Posts by Rabbi Daniel Lapin

Ever Wonder About the Protocols of the Elders of Zion?

March 19th, 2017 Posted by On Our Mind 2 comments

The synagogue I was privileged to plant and serve in California had a ball team that played in a local league. We called our synagogue ball team, “The Elders of Zion”. Since this is the name of one of history’s most notorious anti-Semitic forgeries, not everyone was amused but the team thrived and gradually people loosened up and chilled out. Meanwhile, I thought it was time to tear the covers off those “Elders” which I do in this podcast episode. Don’t miss it as I don’t think I want to leave it up on the Internet indefinitely. The episode is entitled Who’s Running Things: The Bilderbergers? The United Nations? Jews? Secret Socialists? Well, I explain the true answer here: https://soundcloud.com/rabbi-daniel-lapin-show

Why Are Weather Warnings These Days Increasingly Apocalyptic and Increasingly Wrong?

March 14th, 2017 Posted by On Our Mind 2 comments

Have you noticed how winter weather warnings are increasingly over-hyped lately? “This one is a killer, folks!” or “This will be the biggest storm of the season 12-18 inches of snow” are the usual headlines but it’s become a case of crying “Wolf!”. It’s almost as if weather forecasters are trying to outdo one another with ever more grandiose visions of snowmagedon. Why do they predict such dire outcomes when time and time again, what actually arrives is not a howling hurricane but a whimper.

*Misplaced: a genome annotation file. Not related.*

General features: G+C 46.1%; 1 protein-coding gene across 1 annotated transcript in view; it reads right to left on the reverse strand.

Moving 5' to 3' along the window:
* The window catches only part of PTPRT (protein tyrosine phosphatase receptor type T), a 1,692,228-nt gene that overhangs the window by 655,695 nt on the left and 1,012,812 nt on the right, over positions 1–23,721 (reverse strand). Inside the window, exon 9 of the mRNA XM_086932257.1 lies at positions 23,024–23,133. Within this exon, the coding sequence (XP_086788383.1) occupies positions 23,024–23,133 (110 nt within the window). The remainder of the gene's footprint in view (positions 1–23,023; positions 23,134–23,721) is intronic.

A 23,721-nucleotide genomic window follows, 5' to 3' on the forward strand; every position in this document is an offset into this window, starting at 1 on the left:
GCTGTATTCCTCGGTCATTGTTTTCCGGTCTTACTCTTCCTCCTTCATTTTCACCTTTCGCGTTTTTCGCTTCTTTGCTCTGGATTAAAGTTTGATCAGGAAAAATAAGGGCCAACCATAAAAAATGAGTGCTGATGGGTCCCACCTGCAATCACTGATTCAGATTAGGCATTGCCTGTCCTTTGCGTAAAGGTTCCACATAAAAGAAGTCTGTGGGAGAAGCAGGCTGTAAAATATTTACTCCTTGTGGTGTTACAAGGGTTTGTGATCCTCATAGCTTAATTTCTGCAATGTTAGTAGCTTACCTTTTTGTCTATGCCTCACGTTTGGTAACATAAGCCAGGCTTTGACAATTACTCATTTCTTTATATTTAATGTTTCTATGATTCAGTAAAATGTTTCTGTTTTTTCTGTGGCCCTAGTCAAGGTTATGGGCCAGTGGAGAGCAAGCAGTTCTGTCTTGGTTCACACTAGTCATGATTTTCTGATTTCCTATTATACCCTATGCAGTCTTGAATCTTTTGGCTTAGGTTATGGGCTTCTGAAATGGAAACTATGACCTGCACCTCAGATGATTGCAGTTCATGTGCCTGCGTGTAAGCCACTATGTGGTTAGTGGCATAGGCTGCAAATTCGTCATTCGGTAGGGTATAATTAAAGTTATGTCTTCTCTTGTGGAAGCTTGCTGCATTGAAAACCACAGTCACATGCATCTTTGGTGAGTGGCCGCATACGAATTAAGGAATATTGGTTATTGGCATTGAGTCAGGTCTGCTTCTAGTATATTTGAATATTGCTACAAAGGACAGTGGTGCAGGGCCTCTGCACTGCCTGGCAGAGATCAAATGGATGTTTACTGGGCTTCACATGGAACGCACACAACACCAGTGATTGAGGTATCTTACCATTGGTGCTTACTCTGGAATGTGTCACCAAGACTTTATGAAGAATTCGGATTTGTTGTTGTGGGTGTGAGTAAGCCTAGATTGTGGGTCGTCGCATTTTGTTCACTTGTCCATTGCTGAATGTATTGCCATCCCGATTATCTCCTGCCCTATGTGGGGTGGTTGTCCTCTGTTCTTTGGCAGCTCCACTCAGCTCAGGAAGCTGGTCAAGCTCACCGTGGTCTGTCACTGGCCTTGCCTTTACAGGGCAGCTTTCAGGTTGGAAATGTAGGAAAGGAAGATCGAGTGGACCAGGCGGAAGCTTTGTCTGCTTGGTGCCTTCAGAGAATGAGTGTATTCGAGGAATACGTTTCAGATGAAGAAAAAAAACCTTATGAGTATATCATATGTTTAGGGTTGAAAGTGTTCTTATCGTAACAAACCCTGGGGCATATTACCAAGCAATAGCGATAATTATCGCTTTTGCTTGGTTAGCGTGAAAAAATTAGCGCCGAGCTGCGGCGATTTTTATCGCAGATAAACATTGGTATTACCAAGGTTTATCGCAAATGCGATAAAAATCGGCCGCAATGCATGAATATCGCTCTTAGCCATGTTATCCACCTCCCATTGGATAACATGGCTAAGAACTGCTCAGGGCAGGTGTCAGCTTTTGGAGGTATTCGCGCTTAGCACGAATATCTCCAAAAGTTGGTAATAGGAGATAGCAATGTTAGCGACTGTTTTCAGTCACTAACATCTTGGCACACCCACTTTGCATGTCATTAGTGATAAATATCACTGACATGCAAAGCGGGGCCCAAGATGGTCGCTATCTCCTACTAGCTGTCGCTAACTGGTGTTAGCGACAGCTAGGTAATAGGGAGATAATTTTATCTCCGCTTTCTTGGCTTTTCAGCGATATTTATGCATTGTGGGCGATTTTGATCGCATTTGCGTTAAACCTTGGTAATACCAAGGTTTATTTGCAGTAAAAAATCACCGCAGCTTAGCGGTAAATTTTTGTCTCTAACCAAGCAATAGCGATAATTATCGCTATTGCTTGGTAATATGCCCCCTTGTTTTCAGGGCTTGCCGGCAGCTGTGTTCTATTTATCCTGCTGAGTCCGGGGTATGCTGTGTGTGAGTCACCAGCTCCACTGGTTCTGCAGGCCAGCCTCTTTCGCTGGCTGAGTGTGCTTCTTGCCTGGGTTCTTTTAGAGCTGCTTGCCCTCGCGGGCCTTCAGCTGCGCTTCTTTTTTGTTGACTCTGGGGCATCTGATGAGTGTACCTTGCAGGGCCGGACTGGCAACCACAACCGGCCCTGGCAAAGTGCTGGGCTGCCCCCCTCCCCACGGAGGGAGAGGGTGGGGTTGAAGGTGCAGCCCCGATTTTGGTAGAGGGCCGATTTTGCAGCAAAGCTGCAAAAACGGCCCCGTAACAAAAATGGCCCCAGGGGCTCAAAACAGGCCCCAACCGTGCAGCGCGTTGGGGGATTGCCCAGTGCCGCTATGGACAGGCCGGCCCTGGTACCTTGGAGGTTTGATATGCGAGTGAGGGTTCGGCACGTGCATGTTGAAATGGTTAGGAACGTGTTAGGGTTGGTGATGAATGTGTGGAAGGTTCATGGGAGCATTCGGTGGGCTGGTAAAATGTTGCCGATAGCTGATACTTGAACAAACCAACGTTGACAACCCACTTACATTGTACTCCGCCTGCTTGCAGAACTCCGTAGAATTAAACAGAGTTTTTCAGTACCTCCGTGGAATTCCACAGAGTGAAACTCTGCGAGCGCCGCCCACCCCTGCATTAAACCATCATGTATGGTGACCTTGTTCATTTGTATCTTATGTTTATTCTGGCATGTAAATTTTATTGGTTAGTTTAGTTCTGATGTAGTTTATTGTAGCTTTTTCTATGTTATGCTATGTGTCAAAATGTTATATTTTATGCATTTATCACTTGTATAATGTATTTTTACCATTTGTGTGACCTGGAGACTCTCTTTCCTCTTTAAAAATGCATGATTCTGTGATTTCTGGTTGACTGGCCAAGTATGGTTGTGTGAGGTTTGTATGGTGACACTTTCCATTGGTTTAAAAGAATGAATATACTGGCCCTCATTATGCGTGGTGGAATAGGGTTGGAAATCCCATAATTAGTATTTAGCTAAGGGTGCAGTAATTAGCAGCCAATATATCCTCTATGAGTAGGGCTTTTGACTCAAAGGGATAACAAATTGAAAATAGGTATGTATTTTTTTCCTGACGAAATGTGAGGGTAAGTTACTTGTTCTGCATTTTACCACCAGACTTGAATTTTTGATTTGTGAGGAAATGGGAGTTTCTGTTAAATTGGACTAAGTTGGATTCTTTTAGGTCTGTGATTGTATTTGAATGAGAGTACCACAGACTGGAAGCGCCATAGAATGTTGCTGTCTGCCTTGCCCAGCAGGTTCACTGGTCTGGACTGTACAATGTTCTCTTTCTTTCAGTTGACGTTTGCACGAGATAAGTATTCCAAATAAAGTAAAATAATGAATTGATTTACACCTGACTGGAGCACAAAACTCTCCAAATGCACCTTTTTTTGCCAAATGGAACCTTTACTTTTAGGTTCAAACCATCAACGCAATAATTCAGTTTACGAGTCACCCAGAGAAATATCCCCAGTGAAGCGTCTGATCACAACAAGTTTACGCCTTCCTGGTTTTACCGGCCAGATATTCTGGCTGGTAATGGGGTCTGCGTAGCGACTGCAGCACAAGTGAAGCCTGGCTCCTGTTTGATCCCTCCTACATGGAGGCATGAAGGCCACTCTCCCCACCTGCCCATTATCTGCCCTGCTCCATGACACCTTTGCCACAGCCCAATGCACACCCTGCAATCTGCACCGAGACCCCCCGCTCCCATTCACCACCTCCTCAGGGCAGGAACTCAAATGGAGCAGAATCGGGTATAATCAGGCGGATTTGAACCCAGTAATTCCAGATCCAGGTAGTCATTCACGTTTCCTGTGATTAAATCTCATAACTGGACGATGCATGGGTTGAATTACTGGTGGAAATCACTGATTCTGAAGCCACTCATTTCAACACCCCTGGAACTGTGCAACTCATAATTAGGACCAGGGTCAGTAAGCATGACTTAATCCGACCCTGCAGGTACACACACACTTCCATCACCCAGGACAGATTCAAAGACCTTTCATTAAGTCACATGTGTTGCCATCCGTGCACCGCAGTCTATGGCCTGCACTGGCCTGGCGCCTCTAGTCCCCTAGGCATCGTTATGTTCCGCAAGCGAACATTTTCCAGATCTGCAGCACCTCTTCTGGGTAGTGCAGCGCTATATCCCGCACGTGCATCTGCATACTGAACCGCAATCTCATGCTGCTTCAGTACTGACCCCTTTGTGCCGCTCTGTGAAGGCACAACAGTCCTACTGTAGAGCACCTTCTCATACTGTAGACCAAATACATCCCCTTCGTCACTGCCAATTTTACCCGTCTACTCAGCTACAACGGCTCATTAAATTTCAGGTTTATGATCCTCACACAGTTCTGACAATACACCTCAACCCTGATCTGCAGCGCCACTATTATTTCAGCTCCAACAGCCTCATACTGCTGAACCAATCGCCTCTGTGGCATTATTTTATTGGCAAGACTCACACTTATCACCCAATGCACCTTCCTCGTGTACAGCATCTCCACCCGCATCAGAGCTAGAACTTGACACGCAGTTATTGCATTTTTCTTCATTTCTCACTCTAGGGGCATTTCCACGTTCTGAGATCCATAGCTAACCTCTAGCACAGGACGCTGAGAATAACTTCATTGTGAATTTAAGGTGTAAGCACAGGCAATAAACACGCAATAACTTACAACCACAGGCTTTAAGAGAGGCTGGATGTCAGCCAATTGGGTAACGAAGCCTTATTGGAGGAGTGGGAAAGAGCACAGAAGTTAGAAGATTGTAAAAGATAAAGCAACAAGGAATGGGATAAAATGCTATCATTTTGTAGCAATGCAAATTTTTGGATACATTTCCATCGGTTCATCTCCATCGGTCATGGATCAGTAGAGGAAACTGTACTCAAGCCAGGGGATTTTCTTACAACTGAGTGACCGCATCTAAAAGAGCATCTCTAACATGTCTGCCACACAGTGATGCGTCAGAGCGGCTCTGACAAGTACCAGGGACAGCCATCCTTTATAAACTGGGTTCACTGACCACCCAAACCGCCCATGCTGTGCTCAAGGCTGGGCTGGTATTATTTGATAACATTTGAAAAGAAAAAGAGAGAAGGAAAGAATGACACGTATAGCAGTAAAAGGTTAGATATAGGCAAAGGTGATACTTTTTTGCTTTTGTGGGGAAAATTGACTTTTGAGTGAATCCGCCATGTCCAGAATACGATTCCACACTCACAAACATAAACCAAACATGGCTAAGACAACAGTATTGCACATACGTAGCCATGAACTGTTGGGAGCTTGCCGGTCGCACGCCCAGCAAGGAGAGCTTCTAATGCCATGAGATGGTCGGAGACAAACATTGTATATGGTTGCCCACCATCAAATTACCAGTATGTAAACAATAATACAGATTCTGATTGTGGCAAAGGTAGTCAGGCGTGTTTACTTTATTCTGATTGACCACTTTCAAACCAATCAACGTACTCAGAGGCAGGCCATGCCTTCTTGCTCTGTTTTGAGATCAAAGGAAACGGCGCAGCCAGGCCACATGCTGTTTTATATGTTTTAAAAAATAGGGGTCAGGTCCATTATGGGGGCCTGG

Some might say, better safe than sorry but this completely ignores the massive and entirely unnecessary costs imposed by disruption to business and home life. Schools closing unnecessarily cause parents to have to miss work. Businesses and offices fear the liability that could accompany ignoring serious storm warnings so they announce one or two day closures. There are real costs associated with apocalyptic forecasts that don’t materialize.
Why do they do it? There is a vast political-bureaucratic disaster industry in America. FEMA is one of many agencies who collect federal and state funds based on their ‘disaster needs’ and ‘disaster readiness’. Announcers and forecasters are liable to fear repercussions from under warning but experience little or no consequence from over warning. People are just relieved that the horrors did not materialize. What is more, a materialistic culture sees prevention of possible loss of life as the highest value. Many would, if they could, limit non-official vehicles to a speed limit of 20mph which would save over 60% of the 30,000 annual vehicular deaths. Costs to business are largely invisible so mayors and others gain valuable airtime talking of their urgent desire to protect their voters from harm and of their many programs to prevent any hurt. This is just one more example of how a damaged culture works against its own health.